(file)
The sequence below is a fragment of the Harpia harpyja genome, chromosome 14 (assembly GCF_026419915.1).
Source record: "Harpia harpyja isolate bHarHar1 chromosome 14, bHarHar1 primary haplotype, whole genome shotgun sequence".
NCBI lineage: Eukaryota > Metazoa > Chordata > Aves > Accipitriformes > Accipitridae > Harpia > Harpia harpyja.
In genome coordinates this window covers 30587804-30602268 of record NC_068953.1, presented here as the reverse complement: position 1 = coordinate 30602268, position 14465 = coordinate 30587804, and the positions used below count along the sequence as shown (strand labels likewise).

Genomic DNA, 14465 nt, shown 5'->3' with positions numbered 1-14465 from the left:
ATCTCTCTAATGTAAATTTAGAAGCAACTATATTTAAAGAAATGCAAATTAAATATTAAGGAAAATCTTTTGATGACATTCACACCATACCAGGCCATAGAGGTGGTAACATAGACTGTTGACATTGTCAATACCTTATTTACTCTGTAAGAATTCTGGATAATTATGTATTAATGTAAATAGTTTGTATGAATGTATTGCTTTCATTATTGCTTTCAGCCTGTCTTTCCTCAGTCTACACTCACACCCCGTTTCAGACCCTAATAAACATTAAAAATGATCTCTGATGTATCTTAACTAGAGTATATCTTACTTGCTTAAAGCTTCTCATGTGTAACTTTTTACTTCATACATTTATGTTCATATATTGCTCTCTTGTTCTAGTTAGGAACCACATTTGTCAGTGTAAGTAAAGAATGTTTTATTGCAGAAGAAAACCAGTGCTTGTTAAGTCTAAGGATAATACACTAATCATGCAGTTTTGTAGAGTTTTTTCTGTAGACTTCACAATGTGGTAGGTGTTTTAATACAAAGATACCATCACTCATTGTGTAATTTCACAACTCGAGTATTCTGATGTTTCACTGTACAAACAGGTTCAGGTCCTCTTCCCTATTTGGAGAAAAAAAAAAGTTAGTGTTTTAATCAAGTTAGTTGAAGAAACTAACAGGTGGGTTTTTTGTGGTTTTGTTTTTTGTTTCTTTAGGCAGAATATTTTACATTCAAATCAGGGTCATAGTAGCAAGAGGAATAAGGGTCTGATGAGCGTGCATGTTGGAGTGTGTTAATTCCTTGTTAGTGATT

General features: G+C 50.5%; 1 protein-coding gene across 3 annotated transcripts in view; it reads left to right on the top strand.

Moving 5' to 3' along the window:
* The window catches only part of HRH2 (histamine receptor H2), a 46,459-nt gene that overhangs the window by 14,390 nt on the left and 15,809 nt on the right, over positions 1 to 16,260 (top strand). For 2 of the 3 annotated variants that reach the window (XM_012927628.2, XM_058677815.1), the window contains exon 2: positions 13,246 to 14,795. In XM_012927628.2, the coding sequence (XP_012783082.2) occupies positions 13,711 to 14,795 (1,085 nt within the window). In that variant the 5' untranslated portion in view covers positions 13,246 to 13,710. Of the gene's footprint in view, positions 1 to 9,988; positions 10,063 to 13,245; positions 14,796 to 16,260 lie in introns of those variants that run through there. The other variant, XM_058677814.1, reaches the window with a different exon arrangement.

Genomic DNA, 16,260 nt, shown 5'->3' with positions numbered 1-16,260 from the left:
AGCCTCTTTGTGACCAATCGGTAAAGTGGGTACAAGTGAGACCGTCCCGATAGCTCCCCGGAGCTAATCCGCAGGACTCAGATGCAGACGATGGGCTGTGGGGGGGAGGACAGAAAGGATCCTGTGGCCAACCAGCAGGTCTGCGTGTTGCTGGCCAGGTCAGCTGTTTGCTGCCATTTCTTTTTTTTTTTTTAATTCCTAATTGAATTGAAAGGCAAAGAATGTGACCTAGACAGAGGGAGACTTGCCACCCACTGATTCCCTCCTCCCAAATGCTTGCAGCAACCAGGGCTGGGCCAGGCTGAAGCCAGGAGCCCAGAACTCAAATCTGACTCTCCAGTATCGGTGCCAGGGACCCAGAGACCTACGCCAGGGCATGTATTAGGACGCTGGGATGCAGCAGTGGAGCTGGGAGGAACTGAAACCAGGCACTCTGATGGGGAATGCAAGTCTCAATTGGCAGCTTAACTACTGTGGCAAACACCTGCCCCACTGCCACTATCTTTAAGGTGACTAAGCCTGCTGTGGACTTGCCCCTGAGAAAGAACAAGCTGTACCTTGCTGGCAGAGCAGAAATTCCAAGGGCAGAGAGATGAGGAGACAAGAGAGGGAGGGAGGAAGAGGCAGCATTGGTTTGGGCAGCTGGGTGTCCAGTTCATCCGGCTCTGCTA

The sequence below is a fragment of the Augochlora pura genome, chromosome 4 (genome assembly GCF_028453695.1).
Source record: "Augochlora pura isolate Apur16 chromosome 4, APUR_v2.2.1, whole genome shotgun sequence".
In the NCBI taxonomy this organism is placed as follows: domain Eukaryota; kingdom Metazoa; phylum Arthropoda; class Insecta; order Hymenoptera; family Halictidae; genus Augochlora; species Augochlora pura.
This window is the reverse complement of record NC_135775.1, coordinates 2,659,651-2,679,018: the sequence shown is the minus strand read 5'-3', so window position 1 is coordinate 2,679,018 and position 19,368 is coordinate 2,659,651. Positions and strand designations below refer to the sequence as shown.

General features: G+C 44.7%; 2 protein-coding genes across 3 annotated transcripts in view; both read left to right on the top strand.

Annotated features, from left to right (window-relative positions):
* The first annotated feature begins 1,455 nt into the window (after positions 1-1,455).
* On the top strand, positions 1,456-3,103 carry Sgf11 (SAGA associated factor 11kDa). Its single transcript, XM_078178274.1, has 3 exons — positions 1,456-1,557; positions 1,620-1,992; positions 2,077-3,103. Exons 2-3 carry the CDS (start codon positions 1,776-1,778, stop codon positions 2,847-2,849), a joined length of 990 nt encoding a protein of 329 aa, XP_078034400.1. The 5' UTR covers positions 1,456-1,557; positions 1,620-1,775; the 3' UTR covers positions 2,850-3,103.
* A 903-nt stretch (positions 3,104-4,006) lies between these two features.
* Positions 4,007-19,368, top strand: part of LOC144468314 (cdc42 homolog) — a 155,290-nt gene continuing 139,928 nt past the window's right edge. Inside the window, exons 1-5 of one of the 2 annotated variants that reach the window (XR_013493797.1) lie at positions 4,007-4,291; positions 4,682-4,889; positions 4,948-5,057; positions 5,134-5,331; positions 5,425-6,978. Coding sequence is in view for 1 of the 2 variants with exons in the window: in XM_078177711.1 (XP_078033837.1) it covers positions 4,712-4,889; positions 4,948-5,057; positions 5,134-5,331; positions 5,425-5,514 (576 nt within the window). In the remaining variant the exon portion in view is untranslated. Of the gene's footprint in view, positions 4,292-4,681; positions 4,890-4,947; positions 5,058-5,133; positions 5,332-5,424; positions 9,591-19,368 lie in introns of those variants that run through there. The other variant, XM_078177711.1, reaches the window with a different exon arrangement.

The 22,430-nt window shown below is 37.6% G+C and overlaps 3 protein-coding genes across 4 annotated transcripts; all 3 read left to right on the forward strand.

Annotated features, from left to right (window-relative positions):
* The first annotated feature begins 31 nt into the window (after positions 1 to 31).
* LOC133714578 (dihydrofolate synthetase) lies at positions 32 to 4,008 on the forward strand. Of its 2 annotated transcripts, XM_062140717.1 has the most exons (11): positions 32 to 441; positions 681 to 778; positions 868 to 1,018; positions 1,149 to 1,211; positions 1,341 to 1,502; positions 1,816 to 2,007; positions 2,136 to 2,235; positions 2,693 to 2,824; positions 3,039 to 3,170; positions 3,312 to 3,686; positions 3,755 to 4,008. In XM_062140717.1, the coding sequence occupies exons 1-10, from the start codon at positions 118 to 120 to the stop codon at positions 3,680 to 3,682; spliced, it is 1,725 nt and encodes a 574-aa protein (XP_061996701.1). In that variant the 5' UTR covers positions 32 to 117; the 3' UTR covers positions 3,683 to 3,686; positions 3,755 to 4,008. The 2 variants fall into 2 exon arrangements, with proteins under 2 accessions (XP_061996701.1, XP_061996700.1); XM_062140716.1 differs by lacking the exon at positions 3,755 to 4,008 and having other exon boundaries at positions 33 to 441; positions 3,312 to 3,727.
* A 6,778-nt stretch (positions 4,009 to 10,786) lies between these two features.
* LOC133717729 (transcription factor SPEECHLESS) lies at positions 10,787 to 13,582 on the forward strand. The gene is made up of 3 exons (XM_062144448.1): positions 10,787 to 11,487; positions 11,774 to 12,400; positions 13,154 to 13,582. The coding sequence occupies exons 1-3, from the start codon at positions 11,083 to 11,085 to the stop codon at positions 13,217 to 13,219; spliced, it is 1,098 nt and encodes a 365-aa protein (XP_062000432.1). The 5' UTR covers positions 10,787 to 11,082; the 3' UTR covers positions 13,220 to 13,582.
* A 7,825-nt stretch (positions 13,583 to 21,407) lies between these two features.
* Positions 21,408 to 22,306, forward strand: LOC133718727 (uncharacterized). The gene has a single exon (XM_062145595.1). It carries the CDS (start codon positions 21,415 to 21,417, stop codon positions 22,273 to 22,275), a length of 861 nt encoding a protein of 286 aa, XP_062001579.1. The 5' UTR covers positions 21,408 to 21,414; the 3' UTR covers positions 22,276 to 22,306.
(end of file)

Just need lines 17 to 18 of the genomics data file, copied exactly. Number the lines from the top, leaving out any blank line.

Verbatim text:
Annotated features, from left to right (window-relative positions):
* The first annotated feature begins 1,455 nt into the window (after positions 1-1,455).